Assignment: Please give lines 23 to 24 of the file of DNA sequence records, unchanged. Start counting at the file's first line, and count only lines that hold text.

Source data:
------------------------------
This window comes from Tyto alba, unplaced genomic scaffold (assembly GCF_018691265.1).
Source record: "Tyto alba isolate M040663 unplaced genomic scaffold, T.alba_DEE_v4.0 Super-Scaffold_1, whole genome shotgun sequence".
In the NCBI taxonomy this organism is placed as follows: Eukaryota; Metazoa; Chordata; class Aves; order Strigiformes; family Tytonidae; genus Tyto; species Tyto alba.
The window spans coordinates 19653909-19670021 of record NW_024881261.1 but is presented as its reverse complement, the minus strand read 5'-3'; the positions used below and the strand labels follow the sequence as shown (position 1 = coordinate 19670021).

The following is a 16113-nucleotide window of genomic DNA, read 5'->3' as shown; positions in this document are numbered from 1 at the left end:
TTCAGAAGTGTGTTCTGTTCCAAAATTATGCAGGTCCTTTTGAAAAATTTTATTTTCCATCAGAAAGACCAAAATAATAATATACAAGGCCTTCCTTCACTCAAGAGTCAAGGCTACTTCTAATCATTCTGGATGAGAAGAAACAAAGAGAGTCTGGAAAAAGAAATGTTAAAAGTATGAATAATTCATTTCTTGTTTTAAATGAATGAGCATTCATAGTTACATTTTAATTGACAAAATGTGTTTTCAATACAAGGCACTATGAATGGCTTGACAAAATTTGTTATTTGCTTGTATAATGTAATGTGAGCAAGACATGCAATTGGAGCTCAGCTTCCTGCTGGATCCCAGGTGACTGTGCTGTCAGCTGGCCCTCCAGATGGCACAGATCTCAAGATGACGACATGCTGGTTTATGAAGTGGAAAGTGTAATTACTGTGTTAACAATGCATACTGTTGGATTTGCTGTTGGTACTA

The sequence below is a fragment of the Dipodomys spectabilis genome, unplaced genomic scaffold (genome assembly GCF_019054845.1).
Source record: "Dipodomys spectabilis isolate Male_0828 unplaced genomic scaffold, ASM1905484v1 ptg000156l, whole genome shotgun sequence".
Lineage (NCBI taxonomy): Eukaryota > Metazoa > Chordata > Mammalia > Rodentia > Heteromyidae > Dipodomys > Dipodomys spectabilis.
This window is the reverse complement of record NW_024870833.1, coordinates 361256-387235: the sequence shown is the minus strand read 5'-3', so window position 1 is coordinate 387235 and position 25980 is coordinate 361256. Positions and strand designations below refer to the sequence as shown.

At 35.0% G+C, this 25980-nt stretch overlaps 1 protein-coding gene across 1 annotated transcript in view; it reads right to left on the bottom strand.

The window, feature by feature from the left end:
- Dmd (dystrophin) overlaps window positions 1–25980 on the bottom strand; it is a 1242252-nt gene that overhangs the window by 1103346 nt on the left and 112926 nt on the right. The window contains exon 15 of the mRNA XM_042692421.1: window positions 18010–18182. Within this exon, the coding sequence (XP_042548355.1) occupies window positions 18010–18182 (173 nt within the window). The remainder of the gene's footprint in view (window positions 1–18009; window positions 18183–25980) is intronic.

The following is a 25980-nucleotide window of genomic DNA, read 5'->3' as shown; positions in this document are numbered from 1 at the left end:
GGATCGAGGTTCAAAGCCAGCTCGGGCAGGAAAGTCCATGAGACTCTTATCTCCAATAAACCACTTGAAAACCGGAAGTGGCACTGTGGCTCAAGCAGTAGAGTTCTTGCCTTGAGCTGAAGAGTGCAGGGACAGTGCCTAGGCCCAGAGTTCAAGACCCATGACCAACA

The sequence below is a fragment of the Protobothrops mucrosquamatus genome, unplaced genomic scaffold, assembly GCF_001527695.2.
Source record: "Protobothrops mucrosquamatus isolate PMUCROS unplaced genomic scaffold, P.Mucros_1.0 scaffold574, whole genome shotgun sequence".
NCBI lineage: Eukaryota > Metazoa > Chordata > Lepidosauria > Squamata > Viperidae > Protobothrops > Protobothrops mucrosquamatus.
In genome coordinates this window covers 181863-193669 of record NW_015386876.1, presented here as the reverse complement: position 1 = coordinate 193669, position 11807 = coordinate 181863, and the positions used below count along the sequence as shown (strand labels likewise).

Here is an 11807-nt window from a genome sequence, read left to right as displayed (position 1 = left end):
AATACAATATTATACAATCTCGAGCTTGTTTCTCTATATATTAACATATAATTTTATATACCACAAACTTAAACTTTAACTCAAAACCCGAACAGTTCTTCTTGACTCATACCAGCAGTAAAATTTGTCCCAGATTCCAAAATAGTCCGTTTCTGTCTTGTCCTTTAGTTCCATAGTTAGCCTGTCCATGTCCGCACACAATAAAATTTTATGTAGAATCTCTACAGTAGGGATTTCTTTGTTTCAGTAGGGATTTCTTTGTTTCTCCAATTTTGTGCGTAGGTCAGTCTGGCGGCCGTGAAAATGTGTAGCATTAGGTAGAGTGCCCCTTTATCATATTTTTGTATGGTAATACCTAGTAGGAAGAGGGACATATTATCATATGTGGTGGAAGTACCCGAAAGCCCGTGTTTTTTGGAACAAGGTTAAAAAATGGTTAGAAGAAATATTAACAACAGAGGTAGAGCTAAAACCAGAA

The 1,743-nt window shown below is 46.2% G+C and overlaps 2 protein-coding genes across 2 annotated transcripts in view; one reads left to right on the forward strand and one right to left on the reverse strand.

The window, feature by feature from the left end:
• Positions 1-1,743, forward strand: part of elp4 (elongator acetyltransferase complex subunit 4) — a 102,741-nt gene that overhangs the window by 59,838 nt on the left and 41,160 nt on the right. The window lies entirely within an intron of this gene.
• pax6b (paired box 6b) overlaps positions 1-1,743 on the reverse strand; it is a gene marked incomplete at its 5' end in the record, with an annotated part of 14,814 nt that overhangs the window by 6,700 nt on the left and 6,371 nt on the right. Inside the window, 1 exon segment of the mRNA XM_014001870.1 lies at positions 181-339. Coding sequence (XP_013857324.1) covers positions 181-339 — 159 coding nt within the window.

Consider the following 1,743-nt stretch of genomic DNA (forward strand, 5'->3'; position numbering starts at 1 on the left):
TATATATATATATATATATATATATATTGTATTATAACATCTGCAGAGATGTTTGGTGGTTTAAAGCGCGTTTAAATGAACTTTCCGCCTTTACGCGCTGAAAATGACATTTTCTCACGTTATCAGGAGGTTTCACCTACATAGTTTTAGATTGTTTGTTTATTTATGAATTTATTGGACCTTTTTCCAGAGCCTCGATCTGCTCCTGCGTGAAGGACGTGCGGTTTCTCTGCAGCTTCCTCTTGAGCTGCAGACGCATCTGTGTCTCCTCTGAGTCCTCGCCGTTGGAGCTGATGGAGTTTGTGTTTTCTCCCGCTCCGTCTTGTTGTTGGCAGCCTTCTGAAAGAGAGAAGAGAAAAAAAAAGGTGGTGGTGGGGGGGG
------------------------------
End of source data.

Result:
The window, feature by feature from the left end:
• Positions 1-1,743, forward strand: part of elp4 (elongator acetyltransferase complex subunit 4) — a 102,741-nt gene that overhangs the window by 59,838 nt on the left and 41,160 nt on the right. The window lies entirely within an intron of this gene.